## Posts tagged ‘scheme’

### Schemes in algebraic geometry 3 : glued schemes and sheaves

André Weil was among the first ones to point out the importance of having a local description of varieties, especially projective spaces, which can always locally be described as an affine space with completion by a hyperplane at infinity, and projective varieties, which similarly look like varieties in affine space. The use of sheaves in local description of spaces was magnified by Cartan and Serre, in the context of complex analytic spaces, and generalised to the algebraic setting by Serre in Faisceaux algébriques cohérents.

The projective space is the simplest example of an algebro-geometric object which cannot be described by the prime spectrum or the functor of points of a ring. For example, there is no obvious ring whose ideals describe varieties in projective space, which come from homogeneous equations. We would like to give a correct definition of gluing affine lines (with coordinates $z$ and $1/z$) to define the projective line $\mathbb P^1$ as the gluing of $\mathbb A^1$ with $\mathbb A^1 \to \mathbb P^1$ given by $z \mapsto 1/z$. For functors of points, the latest article by Alain Connes and Caterina Consani, gives a definition. For prime spectra, one has to be aware that gluing only topological spaces do not give meaningful information on algebraic properties. This is illustrated by the case of differentiable manifolds, which are not the same as topological manifolds: gluing differentiable manifolds has to induce a correspondance between differentiable functions (this is equivalent to the requirement that gluing maps between charts be differentiable).
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### Schemes in algebraic geometry 2 : prime spectra and generic points

I just explained how the affine plane could be described by the ring $\mathbb Z[x,y]$. A point M of the affine plane whose coordinate ring is R is a morphism $\mathbb Z[x,y] \to R$ defined by the assignment $P \mapsto P(a,b) \in R$, where $(a,b)$ are the coordinates of M. In the case of points corresponding to morphisms $\mathbb Z[x,y] \to \mathbb Z$, there is a natural way of recovering the point from the ring morphism by looking at his equations, which are elements of the kernel of the morphism. If M satisfies the equations $x=a$ and $y=b$, then M has the form $(a,b)$. This motivates the abstract definition of point of the affine plane as a morphism $\mathbb Z[x,y] \to R$ to some ring.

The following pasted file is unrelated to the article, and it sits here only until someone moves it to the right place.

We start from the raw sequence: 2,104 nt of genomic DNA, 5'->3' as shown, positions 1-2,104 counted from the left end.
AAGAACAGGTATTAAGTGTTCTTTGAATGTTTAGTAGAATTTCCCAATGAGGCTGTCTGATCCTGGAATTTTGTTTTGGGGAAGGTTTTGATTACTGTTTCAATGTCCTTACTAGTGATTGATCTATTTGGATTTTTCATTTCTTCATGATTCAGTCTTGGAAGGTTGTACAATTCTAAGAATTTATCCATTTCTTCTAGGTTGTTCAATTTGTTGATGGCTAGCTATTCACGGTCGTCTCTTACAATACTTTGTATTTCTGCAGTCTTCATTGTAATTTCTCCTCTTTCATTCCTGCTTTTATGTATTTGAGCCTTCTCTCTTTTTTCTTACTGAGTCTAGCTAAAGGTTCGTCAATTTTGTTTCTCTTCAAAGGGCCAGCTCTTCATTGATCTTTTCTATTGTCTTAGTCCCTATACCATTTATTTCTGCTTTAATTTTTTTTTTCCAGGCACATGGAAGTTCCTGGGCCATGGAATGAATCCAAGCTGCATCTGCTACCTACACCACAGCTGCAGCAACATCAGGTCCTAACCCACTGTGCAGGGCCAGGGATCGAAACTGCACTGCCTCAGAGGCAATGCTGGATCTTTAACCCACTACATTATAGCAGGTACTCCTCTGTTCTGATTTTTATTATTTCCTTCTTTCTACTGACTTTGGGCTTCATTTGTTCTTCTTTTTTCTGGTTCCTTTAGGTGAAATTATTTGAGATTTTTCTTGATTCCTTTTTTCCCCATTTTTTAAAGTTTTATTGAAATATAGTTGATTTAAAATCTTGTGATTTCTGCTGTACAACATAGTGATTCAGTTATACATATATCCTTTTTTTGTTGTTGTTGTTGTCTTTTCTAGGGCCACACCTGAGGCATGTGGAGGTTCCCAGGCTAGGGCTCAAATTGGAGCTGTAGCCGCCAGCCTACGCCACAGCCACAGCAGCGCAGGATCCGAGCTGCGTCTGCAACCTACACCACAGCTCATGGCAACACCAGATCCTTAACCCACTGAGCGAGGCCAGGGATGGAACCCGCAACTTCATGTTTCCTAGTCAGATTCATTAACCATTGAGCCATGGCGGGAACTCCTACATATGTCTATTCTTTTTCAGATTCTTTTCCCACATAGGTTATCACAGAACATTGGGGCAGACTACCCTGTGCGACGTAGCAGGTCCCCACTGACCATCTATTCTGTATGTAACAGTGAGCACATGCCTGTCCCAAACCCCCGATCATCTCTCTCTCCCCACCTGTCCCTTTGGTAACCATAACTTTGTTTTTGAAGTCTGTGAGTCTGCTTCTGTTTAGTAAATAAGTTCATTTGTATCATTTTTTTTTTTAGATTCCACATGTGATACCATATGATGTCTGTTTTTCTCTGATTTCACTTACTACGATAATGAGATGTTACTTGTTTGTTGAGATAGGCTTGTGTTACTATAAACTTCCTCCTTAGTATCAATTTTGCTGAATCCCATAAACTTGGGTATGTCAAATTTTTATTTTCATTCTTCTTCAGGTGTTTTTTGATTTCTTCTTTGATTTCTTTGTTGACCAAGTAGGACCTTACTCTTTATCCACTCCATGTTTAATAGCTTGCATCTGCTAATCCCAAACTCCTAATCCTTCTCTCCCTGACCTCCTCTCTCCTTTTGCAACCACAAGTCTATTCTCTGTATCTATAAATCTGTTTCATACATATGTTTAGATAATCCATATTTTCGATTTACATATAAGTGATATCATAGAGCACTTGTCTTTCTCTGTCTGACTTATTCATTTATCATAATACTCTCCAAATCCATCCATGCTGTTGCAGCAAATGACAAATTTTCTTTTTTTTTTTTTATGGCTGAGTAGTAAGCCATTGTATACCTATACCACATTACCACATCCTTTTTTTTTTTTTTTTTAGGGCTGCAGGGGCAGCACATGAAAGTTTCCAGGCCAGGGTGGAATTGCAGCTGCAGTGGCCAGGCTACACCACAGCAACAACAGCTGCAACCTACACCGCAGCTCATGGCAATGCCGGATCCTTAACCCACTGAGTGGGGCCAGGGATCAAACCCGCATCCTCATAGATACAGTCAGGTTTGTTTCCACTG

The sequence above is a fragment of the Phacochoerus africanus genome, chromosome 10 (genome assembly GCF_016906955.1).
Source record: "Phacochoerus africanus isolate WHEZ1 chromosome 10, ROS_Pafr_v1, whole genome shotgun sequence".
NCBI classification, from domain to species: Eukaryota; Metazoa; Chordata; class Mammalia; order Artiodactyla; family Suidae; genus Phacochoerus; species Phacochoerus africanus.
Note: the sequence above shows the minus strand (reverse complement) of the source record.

Conversely, the set of equations of M defines a canonically associated point $p_M$, which is the morphism $\mathbb Z[x,y] \to \mathbb Z[x,y]/I$, where $I$ is the ideal generated by the equations. But this morphism has no reason to totally recover M if it wasn’t a point with integral coordinates. For example, the point $(2,3)$ is a special point, satisfying a lot of equations, which characterize it. But $(\log 2, \pi)$ do not satisfy any polynomial equations with integral coefficients, so the set of its equations is empty, and cannot be used to recover it. Moreover, the point $(e, \log 3)$ does not satisfy equations either: their algebraic properties are exactly the same. These points are called generic.

The prime spectrum of a ring is a convenient way of describing equivalence classes of points of a given ring.
Definition. The prime spectrum of $A = \mathbb Z[x,y]$ is the set of points $p_I: A \to A/I$ for prime ideals $I$. If $M: A \to R$ is any point of the affine plane with coordinates in an integral domain $R$, then Mis canonically associated to some $p_M := p_I$, where $I$ is the kernel of the map $A \to R$.
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### Schemes in algebraic geometry I : the affine plane

I think most people blogging around algebraic geometry eventually write about schemes, (as in Rigorous trivialities or algebraic stacks (in the Secret Blogging Seminar), which are traditionnally seen as the main reason (not) to study algebraic geometry today. My turn now. I recommend Igor Dolgacev’s lectures which is one of my favorite ways of speaking of schemes.

Interesting mathematics come up when algebraic varieties (things defined by several polynomial equations) are no longer defined as mere sets (sets of tuples of numbers satisfying the equation) but mope complex mathematical objects. Differential geometry, for example, gives the structure of a complex manifold to algebraic varieties in $\mathbb C^n$, which is still an efficient way of proving theorems. However, during the 20th century, a lot of mathematicians tried to develop a new structure which would avoid the use of analysis to concentrate on the algebraic aspects (I don’t know exaclty who, but expect Hilbert, Zariski, Chevalley, Grothendieck to have played a role). Grothendieck approach using category theory and functors of points is now widely used and is a very impressive way of tying together intuition, commutative algebra, and geometry.

There are many ways of reverse engineering Grothendieck’s definition of a scheme (see EGA1 if you want to know how this is related to Chevalley’s definition of a scheme). The first thing to say is probably what properties and notions are needed for schemes:
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